Visiting, adjunct and part-time appointments are made usually on yearly basis solely on need. For example as the VC of FUT Minna pointed out a few days ago during their Foundation day ceremonies, teaching of some courses offered by specialist departments that do not exist in universities have to be contracted out. Let me explain this further. Consider a situation in which a course on Engineering Law has to be taught to students of Faculty of Engineering and a PhD holder in law is needed to do this is and the university has no Faculty of Law. It is cheaper for the university to engage this PhD holder on adjunct or part-time basis, paying him/her a fraction of his salary instead of having to set up a Faculty of Law. The university cannot hire such a person full-time even if he/she is willing as there is no base department where he/she can build a career. Hundreds of this kind of situation exists in each university and changes every year. How does IPPIS hope to handle this?

Suppose a staff at the University of Lagos is underpaid. He will have to abandon all his duties, travel to Abuja on his own funds, risking his life, stay on a hotel, seek attention the following day at IPPIS office, and if he is successful, spends same day again in Abuja and then return the following day. Does IPPIS have schedule officers in the universities who will handle and attend to these kind of complaints? If yes, then let IPPIS come, set up offices in all the universities and replace bursary.

We all know that most new programs mounted in different universities have very low level manpower. Now how does such a department meet the NUC BMASS requirement in terms of staffing if they do not hire visiting/adjunct/part-time staff from other universities? Many of such programs especially their postgraduate programs will have to be closed once the accreditation team arrives.

We also have another case worth mentioning. The case of staff on study leave with pay. Such staff usually spend between six months and four years doing either bench work leading to their completion of their degrees in their base universities, postdoctoral fellowships or acquiring foreign degrees. At all times, a university has at least 100 academic staff on such leaves. How does IPPIS wish to capture and monitor their return or otherwise from their places of study to render the services for which they were sent out to train and then continue or discontinue their salaries?

I can go on and on. This central payment system will only create another crisis added to the already existing ones, disturb the universities calendar, send students home, create unease in families and as usual do no one any good.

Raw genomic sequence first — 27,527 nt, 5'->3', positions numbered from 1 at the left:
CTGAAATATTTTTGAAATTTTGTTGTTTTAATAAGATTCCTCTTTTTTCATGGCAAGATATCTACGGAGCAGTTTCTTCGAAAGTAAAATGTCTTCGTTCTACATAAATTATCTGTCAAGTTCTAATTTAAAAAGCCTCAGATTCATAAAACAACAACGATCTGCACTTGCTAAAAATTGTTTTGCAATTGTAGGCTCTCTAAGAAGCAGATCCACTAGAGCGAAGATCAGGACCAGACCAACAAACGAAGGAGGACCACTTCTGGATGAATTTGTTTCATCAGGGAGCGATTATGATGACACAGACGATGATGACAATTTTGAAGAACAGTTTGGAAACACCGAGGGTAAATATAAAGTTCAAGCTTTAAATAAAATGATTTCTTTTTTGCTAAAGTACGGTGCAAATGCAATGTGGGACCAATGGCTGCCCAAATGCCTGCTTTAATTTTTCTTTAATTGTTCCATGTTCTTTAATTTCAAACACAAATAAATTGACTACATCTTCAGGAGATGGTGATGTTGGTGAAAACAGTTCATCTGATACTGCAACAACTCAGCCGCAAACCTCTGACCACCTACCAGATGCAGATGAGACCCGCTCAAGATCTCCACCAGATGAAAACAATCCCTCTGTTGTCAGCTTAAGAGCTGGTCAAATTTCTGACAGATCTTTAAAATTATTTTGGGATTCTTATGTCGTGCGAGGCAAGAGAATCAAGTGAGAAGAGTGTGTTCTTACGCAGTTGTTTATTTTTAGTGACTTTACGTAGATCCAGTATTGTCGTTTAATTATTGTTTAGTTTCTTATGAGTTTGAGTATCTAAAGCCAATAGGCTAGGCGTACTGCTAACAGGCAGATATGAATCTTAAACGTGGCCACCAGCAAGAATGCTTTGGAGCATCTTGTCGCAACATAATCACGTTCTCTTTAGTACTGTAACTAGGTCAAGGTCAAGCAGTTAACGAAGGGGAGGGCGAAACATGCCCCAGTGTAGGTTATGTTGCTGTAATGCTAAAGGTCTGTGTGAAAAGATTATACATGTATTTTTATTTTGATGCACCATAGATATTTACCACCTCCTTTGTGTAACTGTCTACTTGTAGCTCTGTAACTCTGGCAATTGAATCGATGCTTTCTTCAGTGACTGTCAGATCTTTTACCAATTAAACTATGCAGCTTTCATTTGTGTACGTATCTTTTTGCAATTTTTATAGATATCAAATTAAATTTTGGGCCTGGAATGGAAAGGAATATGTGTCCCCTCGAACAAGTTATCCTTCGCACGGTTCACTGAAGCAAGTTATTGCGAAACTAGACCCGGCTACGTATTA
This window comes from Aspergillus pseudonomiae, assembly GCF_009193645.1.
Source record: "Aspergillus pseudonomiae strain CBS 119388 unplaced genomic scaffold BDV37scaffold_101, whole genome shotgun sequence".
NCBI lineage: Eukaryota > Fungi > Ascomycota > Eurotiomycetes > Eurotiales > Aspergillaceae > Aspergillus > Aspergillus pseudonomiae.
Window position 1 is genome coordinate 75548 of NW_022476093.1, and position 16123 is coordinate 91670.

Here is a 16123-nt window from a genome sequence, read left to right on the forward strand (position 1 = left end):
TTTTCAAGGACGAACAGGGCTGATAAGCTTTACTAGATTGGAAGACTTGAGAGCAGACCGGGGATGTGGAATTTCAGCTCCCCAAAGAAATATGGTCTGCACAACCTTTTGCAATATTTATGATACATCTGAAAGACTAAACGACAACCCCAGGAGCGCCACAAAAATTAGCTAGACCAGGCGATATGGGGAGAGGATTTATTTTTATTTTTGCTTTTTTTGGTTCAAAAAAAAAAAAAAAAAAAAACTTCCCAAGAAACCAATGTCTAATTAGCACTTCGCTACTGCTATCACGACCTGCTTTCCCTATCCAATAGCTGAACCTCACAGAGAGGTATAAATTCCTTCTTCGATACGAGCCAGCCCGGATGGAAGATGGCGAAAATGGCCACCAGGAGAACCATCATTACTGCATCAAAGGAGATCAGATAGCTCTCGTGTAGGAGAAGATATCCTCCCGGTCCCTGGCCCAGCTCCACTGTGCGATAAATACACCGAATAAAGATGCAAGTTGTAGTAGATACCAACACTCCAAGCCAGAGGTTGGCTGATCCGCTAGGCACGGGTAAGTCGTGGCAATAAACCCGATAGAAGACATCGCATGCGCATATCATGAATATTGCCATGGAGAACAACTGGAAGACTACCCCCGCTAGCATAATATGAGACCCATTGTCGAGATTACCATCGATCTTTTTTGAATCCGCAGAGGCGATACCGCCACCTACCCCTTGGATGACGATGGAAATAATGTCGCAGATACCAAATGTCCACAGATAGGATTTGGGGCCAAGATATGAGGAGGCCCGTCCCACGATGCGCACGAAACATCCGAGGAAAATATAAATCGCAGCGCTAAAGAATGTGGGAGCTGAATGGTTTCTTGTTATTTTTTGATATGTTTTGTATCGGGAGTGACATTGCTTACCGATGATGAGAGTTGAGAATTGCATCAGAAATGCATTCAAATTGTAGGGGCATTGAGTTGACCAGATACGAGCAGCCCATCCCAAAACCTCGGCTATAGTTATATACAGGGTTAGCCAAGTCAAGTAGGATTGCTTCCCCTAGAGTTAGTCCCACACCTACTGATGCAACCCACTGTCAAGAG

Let no one ask me why Nigerian academics are not winning Nobel Laurates or making inventions in recent times. The last time I checked, Nobel Laurates are rewards designed in USA. What is Nigerian version of such a laurate? How does Nigeria encourage and reward excellence? Is there a little recognition for any outstanding research? Does FG believe that any solution can come from any University? The real question is: Why is it that Nigerians excel in academics outside Nigeria?

All we read is that hundreds of billions of Naira has been saved from IPPIS yet, I am not aware of anyone under trial or in detention for embezzling any part of this huge fund prior to IPPIS?

Why did most academics refuse to enroll? The enrolment was not designed to capture any peculiarity, yet the Accountant General of the Federation (AGF) office kept saying that they will capture all

peculiarities. They did not say when or how they will do that. During the enrolment, no academic staff was asked to provide appointment letter(s) for headship, deanship, sabbatical or visiting/adjunct/part-time in another university. It was clear that there is no intention to capture any peculiarity. Then where is the trust? It is not easy to deceive academic staff, they have had a lot of unfulfilled promises, and so it is not easy for them to accept any promise.

The continued insistence by the office of AGF on this IPPIS implementation against the glaring inconsistencies above appears to support the recent report by Transparency International that Nigeria is really advanced in corruption. There is no further proof than that if the entire retinue of administrative and supervisory structures of universities cannot be trusted with mere personnel costs. I am personally ashamed of this situation.

FG paid heavily for IPPIS, ASUU developed UTAS at no cost to the FG and it is more inclusive if implemented. If the President really has advisers, this is the time for them to listen attentively to the voice of reason. Universities are unique and for them to perform optimally, they must be allowed their autonomy as that is the international best practice.

Engr. Prof. Emeka S. Obe is the Associate Dean, Faculty of Engineering University of Nigeria, Nsukka and Editor-in-Chief, Nigerian Journal of Technology